Kilgray, it must be said, does try to go the extra mile and provide information to users in many ways so that they can work effectively and avoid frustration when navigating the sometimes tricky paths one must follow in a complex project. Each month the company offers free webinars, and recordings of these are available for later reference in most cases. There is also a knowledgebase (which is quite a challenge to keep up to date given the software's rapid pace of development). The company has also produced a number of shorter instruction videos. The Kilgray YouTube channel has a wide mix of material, including some recordings of past conferences, which are not always easy to understand but which contain a lot of interesting and useful material for some groups. There is also an extensive collection of user guides and white papers on the Kilgray site.

More recently Kilgray as taken its first steps with integrated e-learning, adopting the Moodle platform popular with many educational institutions. I think this is a very interesting new direction; since late spring I have been researching and testing such platforms myself, and I expect very good things to come of this in the future.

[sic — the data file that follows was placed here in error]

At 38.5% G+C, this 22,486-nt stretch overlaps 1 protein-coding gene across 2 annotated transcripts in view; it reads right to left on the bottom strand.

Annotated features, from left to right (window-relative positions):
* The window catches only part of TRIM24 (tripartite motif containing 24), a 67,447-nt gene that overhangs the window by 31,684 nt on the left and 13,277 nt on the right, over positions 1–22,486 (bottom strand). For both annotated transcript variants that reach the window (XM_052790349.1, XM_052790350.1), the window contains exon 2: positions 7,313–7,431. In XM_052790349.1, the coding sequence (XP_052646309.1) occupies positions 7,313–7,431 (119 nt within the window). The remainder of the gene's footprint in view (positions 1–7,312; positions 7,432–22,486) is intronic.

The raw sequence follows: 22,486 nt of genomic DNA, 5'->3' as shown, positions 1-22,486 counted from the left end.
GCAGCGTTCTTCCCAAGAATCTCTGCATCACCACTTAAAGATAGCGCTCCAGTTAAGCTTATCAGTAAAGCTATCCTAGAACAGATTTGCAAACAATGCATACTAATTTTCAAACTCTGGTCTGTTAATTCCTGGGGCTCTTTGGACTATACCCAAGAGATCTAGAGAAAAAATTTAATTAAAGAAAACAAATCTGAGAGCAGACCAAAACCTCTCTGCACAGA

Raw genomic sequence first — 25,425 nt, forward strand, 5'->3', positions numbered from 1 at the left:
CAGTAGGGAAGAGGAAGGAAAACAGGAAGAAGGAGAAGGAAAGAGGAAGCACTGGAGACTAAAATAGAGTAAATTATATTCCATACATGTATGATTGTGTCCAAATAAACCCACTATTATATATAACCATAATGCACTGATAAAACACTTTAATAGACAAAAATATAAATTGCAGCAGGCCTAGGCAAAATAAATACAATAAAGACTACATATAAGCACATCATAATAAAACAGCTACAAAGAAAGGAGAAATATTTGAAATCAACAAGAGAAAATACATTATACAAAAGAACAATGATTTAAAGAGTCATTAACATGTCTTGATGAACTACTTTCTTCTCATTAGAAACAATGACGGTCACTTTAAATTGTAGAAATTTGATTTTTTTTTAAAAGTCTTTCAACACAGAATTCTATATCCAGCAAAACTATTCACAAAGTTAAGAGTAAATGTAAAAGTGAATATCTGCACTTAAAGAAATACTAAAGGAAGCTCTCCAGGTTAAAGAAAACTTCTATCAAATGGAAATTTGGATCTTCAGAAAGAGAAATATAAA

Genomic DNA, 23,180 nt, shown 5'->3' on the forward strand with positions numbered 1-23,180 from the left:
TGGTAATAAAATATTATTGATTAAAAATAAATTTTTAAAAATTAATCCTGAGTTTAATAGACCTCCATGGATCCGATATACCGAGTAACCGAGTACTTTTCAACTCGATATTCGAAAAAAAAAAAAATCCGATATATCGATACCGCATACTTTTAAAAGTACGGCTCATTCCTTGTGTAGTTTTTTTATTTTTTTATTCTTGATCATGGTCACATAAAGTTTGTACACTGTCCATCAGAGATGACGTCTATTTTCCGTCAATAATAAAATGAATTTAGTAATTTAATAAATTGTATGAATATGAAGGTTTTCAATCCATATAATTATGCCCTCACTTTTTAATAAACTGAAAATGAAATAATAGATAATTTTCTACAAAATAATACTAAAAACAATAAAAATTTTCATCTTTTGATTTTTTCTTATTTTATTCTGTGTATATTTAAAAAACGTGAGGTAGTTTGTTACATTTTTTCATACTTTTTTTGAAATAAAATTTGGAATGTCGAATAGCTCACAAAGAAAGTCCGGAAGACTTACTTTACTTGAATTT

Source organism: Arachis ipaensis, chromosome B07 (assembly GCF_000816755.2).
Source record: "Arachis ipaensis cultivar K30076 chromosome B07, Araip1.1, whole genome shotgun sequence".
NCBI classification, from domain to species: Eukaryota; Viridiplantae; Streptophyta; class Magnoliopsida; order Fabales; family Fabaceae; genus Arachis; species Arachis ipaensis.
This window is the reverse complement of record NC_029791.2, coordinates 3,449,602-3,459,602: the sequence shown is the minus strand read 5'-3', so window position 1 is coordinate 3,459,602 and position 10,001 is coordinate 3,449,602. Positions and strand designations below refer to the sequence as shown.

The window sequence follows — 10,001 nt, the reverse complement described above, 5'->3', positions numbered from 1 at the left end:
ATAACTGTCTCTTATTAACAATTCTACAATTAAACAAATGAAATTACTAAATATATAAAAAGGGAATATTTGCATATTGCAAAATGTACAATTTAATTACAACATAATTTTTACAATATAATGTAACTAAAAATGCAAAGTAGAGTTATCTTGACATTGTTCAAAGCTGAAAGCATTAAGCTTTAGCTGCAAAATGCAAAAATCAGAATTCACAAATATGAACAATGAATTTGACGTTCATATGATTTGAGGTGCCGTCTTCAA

The first Kilgray e-learning course was a memoQ basics course, consisting of ten recorded PowerPoint lectures, each about 10 to 15 minutes long. There is a short review quiz at the end to give learners some feedback on what they have retained, and a certificate is offered for those who get a certain number of questions right. Although this course structure uses only a small part of the potential of the Moodle platform, it is easier to navigate and find particular information than it might be in a webinar, for example. The basics course is free to any memoQ user with a current support contract and is worth a look. Others can take the course for a fee of €90 (which is close enough to the cost of annual support that you might as well update your contract and enjoy the updates it includes). Feedback and suggestions should be sent to to help in the planning of further courses to help users.